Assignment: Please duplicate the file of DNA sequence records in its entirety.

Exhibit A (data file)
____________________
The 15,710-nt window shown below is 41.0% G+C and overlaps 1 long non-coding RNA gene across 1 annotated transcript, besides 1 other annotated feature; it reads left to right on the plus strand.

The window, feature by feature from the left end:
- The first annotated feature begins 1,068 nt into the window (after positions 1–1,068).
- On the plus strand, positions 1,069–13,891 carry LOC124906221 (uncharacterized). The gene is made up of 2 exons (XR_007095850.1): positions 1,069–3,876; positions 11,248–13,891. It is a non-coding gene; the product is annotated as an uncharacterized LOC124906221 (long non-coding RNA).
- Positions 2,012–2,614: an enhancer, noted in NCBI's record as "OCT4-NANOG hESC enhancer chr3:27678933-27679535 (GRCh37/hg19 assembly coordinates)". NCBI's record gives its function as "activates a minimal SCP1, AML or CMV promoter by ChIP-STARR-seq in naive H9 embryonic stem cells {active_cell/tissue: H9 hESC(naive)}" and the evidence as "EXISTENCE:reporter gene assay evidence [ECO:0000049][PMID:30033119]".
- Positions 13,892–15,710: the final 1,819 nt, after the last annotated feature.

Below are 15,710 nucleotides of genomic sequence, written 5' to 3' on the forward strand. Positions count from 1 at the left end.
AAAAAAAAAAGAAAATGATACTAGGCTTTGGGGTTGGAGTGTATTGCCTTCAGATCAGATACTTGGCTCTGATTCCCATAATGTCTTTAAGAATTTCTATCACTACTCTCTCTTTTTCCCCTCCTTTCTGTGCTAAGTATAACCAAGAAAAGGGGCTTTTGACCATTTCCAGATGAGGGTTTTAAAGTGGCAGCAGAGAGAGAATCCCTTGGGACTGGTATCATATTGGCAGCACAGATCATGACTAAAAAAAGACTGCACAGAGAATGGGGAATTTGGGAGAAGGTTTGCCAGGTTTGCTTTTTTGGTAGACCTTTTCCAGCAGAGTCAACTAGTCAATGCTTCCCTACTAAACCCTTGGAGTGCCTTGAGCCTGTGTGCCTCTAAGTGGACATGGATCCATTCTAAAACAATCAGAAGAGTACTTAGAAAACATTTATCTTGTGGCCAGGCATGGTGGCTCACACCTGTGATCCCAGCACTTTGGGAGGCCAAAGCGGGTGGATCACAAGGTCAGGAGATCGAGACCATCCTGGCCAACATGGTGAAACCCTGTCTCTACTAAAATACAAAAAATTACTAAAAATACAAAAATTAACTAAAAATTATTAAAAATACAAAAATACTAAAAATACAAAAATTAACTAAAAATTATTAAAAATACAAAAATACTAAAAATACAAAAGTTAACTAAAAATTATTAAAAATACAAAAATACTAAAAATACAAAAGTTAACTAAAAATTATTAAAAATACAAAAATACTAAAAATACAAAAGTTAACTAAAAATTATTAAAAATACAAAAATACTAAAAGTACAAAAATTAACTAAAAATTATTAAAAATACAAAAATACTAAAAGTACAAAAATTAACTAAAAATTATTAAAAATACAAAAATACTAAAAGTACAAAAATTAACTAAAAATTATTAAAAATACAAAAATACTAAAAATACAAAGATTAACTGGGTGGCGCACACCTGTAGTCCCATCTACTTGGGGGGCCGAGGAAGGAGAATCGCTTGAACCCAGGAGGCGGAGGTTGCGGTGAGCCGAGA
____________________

The 15,710-nt window shown below is 41.0% G+C and overlaps 1 long non-coding RNA gene across 1 annotated transcript, besides 1 other annotated feature; it reads left to right on the plus strand.

The window, feature by feature from the left end:
- The first annotated feature begins 1,068 nt into the window (after positions 1–1,068).
- On the plus strand, positions 1,069–13,891 carry LOC124906221 (uncharacterized). The gene is made up of 2 exons (XR_007095850.1): positions 1,069–3,876; positions 11,248–13,891. It is a non-coding gene; the product is annotated as an uncharacterized LOC124906221 (long non-coding RNA).
- Positions 2,012–2,614: an enhancer, noted in NCBI's record as "OCT4-NANOG hESC enhancer chr3:27678933-27679535 (GRCh37/hg19 assembly coordinates)". NCBI's record gives its function as "activates a minimal SCP1, AML or CMV promoter by ChIP-STARR-seq in naive H9 embryonic stem cells {active_cell/tissue: H9 hESC(naive)}" and the evidence as "EXISTENCE:reporter gene assay evidence [ECO:0000049][PMID:30033119]".
- Positions 13,892–15,710: the final 1,819 nt, after the last annotated feature.

Below are 15,710 nucleotides of genomic sequence, written 5' to 3' on the forward strand. Positions count from 1 at the left end.
AAAAAAAAAAGAAAATGATACTAGGCTTTGGGGTTGGAGTGTATTGCCTTCAGATCAGATACTTGGCTCTGATTCCCATAATGTCTTTAAGAATTTCTATCACTACTCTCTCTTTTTCCCCTCCTTTCTGTGCTAAGTATAACCAAGAAAAGGGGCTTTTGACCATTTCCAGATGAGGGTTTTAAAGTGGCAGCAGAGAGAGAATCCCTTGGGACTGGTATCATATTGGCAGCACAGATCATGACTAAAAAAAGACTGCACAGAGAATGGGGAATTTGGGAGAAGGTTTGCCAGGTTTGCTTTTTTGGTAGACCTTTTCCAGCAGAGTCAACTAGTCAATGCTTCCCTACTAAACCCTTGGAGTGCCTTGAGCCTGTGTGCCTCTAAGTGGACATGGATCCATTCTAAAACAATCAGAAGAGTACTTAGAAAACATTTATCTTGTGGCCAGGCATGGTGGCTCACACCTGTGATCCCAGCACTTTGGGAGGCCAAAGCGGGTGGATCACAAGGTCAGGAGATCGAGACCATCCTGGCCAACATGGTGAAACCCTGTCTCTACTAAAATACAAAAAATTACTAAAAATACAAAAATTAACTAAAAATTATTAAAAATACAAAAATACTAAAAATACAAAAATTAACTAAAAATTATTAAAAATACAAAAATACTAAAAATACAAAAGTTAACTAAAAATTATTAAAAATACAAAAATACTAAAAATACAAAAGTTAACTAAAAATTATTAAAAATACAAAAATACTAAAAATACAAAAGTTAACTAAAAATTATTAAAAATACAAAAATACTAAAAGTACAAAAATTAACTAAAAATTATTAAAAATACAAAAATACTAAAAGTACAAAAATTAACTAAAAATTATTAAAAATACAAAAATACTAAAAGTACAAAAATTAACTAAAAATTATTAAAAATACAAAAATACTAAAAATACAAAGATTAACTGGGTGGCGCACACCTGTAGTCCCATCTACTTGGGGGGCCGAGGAAGGAGAATCGCTTGAACCCAGGAGGCGGAGGTTGCGGTGAGCCGAGA